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I am now in the third week of my annual February birthday fund-raising drive. The first two weeks were good, but not record-setting.


There are still two weeks left in this campaign however. If you have been a regular reader and a fan of my work and have not yet donated or subscribed, please consider doing so. I take no ads, I keep the website clean from pop-ups and annoying demands (most of the time). Thus, I depend entirely on my readers to support me. Though this means I am sacrificing some income, it also means that I remain entirely independent from outside pressure. By depending solely on donations and subscriptions from my readers, no one can threaten me with censorship. You don't like what I write, you can simply go elsewhere.


You can support me either by giving a one-time contribution or a regular subscription. There are five ways of doing so:


1. Zelle: This is the only internet method that charges no fees. All you have to do is use the Zelle link at your internet bank and give my name and email address (zimmerman at nasw dot org). What you donate is what I get.


2. Patreon: Go to my website there and pick one of five monthly subscription amounts, or by making a one-time donation.

3. A Paypal Donation:

4. A Paypal subscription:

5. Donate by check, payable to Robert Zimmerman and mailed to
Behind The Black
c/o Robert Zimmerman
P.O.Box 1262
Cortaro, AZ 85652

The endless volcanic ash of Mars’ Medusae Fossae Formation

The endless volcanic ash of Mars' Medusae Fossae Formation
Click for original image.

Cool image time! The picture to the right, cropped, reduced, and enhanced to post here, was taken on January 6, 2023 by the high resolution camera on Mars Reconnaissance Orbiter (MRO), and shows a small but typical area of the Medusae Fossae Formation, what is thought to be the largest volcanic ash deposit on Mars.

The picture itself was a “terrain sample,” taken by the MRO science team not as part of any specific research but to fill a gap in the camera’s schedule so as to maintain its temperature. The terrain itself looks like a field of sand that someone had run a fine comb across. In this case, the comb was the winds of Mars, prevailing from the southeast to the northwest. The crescent-like divots in the picture’s lower right are probably caused by some hard underground feature that the winds cannot blow away. Instead, it blows around, like water in rapids flowing around a rock, and takes the ash with it as it does so.

Overview map

The white dot near the center of the overview map to the right marks this picture’s location, inside Medusae.

Scientists estimate the size of the entire Medusae ash deposit to be comparable to about the size of India and in some places as much as a thousand feet deep. They believe the ash is volcanic pyroclastic ash, material released quickly during a violent volcanic eruption such as the one that occurred at Mount St. Helens in 1980. Nor does all of the deposit have this endless combed look. Because the ash drapes the underlying topography, it sometimes shows hints of those underlying structures. And of course, the edges and gaps in the deposit result in more complex topography. See for example this July 2021 cool image only a few miles to the southwest of today’s picture. This endless plain of ash suddenly ends, as the ground drops down into a canyon.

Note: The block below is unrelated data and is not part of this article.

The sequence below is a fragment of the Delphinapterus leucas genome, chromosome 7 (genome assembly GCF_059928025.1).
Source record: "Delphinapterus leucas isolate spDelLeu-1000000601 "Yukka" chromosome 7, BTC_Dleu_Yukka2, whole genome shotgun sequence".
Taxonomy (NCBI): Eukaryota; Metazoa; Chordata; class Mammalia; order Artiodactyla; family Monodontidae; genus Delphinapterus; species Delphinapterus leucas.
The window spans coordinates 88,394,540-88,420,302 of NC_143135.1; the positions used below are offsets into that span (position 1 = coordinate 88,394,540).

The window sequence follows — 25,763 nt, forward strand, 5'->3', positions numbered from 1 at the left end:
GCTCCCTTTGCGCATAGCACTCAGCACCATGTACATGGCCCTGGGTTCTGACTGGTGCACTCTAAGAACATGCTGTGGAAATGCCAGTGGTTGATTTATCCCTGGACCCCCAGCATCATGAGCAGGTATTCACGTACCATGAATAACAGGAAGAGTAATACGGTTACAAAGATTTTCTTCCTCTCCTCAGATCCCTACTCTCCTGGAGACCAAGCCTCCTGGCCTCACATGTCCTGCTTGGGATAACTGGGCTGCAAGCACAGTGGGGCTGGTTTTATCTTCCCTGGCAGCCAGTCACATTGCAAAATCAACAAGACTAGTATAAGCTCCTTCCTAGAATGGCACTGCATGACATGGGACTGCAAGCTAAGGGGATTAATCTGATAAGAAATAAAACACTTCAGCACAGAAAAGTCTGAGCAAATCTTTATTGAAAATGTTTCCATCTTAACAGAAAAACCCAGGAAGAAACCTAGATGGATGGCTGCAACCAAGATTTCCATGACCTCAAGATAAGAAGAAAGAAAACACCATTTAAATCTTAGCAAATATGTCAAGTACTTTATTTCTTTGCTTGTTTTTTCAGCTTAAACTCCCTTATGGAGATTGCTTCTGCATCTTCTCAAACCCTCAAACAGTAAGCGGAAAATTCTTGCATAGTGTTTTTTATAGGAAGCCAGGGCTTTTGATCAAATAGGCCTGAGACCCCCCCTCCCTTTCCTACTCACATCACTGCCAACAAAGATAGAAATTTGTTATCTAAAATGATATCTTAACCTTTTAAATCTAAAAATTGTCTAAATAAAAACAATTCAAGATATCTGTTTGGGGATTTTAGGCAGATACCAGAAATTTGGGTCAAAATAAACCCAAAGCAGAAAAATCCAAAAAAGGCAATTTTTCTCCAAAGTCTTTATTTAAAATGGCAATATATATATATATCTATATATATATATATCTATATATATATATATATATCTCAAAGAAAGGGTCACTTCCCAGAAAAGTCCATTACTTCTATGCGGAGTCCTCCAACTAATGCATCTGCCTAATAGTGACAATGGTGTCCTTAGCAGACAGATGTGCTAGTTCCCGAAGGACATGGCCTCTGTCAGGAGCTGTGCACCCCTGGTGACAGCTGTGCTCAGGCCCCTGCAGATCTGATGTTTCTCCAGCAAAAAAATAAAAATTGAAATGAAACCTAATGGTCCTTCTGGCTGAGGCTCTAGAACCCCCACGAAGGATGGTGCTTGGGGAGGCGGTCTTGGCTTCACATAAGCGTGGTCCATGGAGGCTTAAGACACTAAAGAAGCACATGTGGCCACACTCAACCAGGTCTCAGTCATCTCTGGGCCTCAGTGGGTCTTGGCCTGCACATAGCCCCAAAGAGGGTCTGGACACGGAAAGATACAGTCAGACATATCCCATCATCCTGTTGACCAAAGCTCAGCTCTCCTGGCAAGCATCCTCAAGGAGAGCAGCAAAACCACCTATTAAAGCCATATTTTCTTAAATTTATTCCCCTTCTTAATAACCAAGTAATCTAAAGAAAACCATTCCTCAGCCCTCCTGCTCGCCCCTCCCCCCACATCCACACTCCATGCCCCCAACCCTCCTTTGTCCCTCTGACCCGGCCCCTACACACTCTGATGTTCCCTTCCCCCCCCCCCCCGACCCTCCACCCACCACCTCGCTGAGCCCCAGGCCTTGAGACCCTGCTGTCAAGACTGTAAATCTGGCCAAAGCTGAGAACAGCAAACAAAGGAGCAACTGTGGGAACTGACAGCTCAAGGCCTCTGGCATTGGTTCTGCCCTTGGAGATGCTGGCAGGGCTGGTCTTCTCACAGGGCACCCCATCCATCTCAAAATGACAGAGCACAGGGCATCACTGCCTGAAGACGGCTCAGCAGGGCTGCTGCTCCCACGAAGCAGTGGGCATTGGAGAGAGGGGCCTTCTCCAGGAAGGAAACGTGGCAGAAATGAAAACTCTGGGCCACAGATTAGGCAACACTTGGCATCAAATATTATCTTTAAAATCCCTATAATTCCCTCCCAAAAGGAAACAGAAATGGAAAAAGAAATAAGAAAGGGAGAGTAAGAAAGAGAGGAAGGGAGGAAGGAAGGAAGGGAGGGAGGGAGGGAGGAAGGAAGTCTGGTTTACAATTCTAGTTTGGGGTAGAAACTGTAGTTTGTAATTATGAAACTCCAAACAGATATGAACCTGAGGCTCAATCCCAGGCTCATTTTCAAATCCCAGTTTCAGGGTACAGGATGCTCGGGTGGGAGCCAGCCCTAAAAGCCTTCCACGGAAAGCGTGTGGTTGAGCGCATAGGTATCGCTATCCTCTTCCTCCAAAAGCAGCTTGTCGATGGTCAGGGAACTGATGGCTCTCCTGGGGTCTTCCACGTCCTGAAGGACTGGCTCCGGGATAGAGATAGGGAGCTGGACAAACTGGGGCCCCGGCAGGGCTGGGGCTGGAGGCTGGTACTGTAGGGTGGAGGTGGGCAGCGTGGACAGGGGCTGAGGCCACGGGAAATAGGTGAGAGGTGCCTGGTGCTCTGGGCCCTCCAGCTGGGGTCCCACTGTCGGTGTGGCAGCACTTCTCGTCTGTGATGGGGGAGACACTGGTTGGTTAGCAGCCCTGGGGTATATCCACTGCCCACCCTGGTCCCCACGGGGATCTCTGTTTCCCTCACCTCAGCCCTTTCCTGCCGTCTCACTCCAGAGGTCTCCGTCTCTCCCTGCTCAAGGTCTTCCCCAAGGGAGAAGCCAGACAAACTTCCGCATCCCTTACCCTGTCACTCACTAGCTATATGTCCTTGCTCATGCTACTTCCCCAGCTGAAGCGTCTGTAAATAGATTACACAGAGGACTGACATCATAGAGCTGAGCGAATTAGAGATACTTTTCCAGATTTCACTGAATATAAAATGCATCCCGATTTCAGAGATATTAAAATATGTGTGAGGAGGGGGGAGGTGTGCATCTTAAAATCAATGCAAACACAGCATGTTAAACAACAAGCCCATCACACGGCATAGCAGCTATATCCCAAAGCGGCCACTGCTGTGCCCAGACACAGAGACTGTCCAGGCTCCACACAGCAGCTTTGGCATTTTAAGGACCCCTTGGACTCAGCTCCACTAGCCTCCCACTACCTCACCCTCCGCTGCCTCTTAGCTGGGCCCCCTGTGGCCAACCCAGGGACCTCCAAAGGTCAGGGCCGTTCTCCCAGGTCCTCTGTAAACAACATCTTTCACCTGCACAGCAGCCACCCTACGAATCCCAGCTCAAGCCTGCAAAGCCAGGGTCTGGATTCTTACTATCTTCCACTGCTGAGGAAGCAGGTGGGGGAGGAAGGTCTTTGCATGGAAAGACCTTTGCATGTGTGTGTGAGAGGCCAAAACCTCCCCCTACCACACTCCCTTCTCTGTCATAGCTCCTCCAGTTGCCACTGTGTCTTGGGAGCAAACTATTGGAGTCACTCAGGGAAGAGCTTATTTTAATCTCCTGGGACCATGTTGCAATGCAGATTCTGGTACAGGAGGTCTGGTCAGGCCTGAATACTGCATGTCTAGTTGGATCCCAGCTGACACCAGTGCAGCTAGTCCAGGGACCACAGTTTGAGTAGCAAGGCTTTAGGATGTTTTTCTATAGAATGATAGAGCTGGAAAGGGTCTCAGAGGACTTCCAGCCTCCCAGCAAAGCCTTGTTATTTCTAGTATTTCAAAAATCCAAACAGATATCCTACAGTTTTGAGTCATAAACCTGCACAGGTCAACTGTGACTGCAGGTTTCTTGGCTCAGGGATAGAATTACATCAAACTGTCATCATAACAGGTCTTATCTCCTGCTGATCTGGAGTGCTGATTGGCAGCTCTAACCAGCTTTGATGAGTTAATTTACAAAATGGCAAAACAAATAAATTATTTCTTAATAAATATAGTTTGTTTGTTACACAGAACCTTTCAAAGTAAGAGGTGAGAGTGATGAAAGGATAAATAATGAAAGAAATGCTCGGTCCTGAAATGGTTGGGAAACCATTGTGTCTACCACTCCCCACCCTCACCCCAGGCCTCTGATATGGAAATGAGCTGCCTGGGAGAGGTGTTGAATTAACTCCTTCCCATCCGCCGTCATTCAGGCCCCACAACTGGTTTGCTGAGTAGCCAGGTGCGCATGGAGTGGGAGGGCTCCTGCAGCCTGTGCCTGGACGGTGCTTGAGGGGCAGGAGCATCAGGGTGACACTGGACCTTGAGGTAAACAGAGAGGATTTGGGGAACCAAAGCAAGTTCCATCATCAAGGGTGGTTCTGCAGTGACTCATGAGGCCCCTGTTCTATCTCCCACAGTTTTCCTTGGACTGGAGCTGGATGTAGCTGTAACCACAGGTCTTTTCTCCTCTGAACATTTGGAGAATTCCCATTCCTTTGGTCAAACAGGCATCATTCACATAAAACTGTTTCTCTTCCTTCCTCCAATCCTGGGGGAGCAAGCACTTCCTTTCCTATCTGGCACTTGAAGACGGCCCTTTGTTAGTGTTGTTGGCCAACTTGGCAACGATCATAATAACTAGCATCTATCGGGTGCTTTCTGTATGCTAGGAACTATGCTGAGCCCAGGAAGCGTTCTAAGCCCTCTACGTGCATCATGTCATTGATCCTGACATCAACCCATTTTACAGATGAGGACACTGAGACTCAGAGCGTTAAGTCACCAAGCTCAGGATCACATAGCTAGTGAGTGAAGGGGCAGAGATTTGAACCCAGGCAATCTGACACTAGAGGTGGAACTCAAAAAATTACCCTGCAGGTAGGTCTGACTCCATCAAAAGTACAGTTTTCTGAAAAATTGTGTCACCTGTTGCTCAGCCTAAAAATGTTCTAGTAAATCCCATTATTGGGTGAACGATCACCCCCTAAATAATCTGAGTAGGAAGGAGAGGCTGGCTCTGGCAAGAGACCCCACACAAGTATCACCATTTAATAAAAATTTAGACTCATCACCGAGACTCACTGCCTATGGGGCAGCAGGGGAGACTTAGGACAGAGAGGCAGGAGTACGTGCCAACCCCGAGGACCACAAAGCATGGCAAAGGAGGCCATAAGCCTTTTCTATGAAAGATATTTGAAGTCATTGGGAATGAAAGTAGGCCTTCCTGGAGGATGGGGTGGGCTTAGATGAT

The mystery is that this formation, while smack dab in the middle of volcano country surrounded by Mars’ biggest volcanoes, it is too far away from those volcanoes for the ash from their eruptions to have been blown here by the wind, based on our present understanding of Mars’ atmosphere. Scientists are therefore unsure how the ash got here. Though much of the terrain here, between these giant volcanoes, is flood lava laid down by nearby vents and not from the big mountainous volcanoes, such flood lava doesn’t produce explosive pyroclastic ash. Instead, this lava flows out from the vents more gently, steadily without explosive events.

Genesis cover

On Christmas Eve 1968 three Americans became the first humans to visit another world. What they did to celebrate was unexpected and profound, and will be remembered throughout all human history. Genesis: the Story of Apollo 8, Robert Zimmerman's classic history of humanity's first journey to another world, tells that story, and it is now available as both an ebook and an audiobook, both with a foreword by Valerie Anders and a new introduction by Robert Zimmerman.

The ebook is available everywhere for $5.99 (before discount) at amazon, or direct from my ebook publisher, ebookit. If you buy it from ebookit you don't support the big tech companies and the author gets a bigger cut much sooner.

The audiobook is also available at all these vendors, and is also free with a 30-day trial membership to Audible.

"Not simply about one mission, [Genesis] is also the history of America's quest for the moon... Zimmerman has done a masterful job of tying disparate events together into a solid account of one of America's greatest human triumphs."--San Antonio Express-News

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